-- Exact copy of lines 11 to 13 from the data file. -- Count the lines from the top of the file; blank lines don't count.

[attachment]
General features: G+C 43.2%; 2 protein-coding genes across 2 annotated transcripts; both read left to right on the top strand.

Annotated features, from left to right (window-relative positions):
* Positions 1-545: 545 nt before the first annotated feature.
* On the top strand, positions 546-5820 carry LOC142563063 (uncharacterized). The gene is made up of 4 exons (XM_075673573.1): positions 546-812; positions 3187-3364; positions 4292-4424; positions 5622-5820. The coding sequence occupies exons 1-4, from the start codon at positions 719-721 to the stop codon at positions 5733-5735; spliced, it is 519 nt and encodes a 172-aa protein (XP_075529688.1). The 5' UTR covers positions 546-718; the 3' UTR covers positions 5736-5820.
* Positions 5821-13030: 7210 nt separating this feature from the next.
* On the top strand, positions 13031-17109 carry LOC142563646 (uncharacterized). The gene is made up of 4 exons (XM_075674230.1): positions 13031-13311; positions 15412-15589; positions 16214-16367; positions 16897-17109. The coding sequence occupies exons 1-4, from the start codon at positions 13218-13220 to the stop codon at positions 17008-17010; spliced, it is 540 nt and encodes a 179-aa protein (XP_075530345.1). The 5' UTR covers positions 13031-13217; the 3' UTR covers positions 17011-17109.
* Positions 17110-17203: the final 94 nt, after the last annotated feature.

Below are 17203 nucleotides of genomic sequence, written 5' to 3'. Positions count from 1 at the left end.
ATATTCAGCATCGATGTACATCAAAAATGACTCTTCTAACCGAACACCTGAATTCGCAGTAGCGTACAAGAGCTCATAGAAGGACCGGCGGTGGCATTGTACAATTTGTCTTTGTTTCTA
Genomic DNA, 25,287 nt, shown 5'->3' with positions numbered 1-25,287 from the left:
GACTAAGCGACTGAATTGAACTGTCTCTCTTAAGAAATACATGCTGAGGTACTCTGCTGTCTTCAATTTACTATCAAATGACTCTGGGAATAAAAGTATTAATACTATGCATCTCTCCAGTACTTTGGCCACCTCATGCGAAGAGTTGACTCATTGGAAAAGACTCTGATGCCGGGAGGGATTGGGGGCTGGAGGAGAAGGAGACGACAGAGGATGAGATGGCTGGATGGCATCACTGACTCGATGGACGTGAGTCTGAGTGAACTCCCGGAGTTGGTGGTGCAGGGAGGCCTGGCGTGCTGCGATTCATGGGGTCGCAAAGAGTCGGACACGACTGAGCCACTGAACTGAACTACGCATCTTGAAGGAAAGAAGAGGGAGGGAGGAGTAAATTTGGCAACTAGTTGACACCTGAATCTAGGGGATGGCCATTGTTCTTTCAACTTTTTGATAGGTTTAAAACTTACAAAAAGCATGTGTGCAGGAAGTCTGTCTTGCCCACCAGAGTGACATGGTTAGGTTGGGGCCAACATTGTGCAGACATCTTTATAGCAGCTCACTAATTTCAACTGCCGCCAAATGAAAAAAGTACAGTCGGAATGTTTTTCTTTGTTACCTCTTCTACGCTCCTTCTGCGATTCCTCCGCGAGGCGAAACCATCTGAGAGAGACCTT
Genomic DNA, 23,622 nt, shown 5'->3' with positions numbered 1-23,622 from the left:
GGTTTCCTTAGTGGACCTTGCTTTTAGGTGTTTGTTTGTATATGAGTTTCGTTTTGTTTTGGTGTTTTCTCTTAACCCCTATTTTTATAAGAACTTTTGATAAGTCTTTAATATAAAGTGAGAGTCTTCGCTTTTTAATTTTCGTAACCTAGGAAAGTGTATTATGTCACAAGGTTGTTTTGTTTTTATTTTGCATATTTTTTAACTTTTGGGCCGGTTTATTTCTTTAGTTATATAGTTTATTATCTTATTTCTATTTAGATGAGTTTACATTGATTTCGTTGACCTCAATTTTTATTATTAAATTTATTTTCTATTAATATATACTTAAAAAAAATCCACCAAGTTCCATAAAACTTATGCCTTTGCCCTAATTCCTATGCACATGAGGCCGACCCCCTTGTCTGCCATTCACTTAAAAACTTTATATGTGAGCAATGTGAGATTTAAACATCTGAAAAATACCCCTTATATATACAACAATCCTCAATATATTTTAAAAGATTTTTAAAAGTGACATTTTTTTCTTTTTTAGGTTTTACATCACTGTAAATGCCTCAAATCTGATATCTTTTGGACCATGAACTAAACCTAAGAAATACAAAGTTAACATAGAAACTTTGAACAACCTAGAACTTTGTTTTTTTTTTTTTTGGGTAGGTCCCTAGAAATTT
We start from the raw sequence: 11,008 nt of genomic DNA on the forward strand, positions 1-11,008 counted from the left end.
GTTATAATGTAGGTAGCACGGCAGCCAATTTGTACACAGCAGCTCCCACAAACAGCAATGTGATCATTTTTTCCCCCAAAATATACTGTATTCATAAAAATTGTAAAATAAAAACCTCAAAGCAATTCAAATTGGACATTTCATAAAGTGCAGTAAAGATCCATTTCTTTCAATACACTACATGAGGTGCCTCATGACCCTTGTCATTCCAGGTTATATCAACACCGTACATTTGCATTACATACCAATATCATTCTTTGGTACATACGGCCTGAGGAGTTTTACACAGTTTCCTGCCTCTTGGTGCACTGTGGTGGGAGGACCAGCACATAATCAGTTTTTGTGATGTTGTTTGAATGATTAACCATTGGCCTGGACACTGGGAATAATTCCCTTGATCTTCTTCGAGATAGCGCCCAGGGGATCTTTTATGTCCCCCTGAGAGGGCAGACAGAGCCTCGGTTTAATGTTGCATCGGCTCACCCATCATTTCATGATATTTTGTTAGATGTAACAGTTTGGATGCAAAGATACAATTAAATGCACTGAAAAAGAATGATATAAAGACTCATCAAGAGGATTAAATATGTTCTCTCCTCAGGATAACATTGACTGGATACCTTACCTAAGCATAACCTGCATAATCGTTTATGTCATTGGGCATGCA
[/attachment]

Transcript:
GACTAAGCGACTGAATTGAACTGTCTCTCTTAAGAAATACATGCTGAGGTACTCTGCTGTCTTCAATTTACTATCAAATGACTCTGGGAATAAAAGTATTAATACTATGCATCTCTCCAGTACTTTGGCCACCTCATGCGAAGAGTTGACTCATTGGAAAAGACTCTGATGCCGGGAGGGATTGGGGGCTGGAGGAGAAGGAGACGACAGAGGATGAGATGGCTGGATGGCATCACTGACTCGATGGACGTGAGTCTGAGTGAACTCCCGGAGTTGGTGGTGCAGGGAGGCCTGGCGTGCTGCGATTCATGGGGTCGCAAAGAGTCGGACACGACTGAGCCACTGAACTGAACTACGCATCTTGAAGGAAAGAAGAGGGAGGGAGGAGTAAATTTGGCAACTAGTTGACACCTGAATCTAGGGGATGGCCATTGTTCTTTCAACTTTTTGATAGGTTTAAAACTTACAAAAAGCATGTGTGCAGGAAGTCTGTCTTGCCCACCAGAGTGACATGGTTAGGTTGGGGCCAACATTGTGCAGACATCTTTATAGCAGCTCACTAATTTCAACTGCCGCCAAATGAAAAAAGTACAGTCGGAATGTTTTTCTTTGTTACCTCTTCTACGCTCCTTCTGCGATTCCTCCGCGAGGCGAAACCATCTGAGAGAGACCTT
Genomic DNA, 23,622 nt, shown 5'->3' with positions numbered 1-23,622 from the left:
GGTTTCCTTAGTGGACCTTGCTTTTAGGTGTTTGTTTGTATATGAGTTTCGTTTTGTTTTGGTGTTTTCTCTTAACCCCTATTTTTATAAGAACTTTTGATAAGTCTTTAATATAAAGTGAGAGTCTTCGCTTTTTAATTTTCGTAACCTAGGAAAGTGTATTATGTCACAAGGTTGTTTTGTTTTTATTTTGCATATTTTTTAACTTTTGGGCCGGTTTATTTCTTTAGTTATATAGTTTATTATCTTATTTCTATTTAGATGAGTTTACATTGATTTCGTTGACCTCAATTTTTATTATTAAATTTATTTTCTATTAATATATACTTAAAAAAAATCCACCAAGTTCCATAAAACTTATGCCTTTGCCCTAATTCCTATGCACATGAGGCCGACCCCCTTGTCTGCCATTCACTTAAAAACTTTATATGTGAGCAATGTGAGATTTAAACATCTGAAAAATACCCCTTATATATACAACAATCCTCAATATATTTTAAAAGATTTTTAAAAGTGACATTTTTTTCTTTTTTAGGTTTTACATCACTGTAAATGCCTCAAATCTGATATCTTTTGGACCATGAACTAAACCTAAGAAATACAAAGTTAACATAGAAACTTTGAACAACCTAGAACTTTGTTTTTTTTTTTTTTGGGTAGGTCCCTAGAAATTT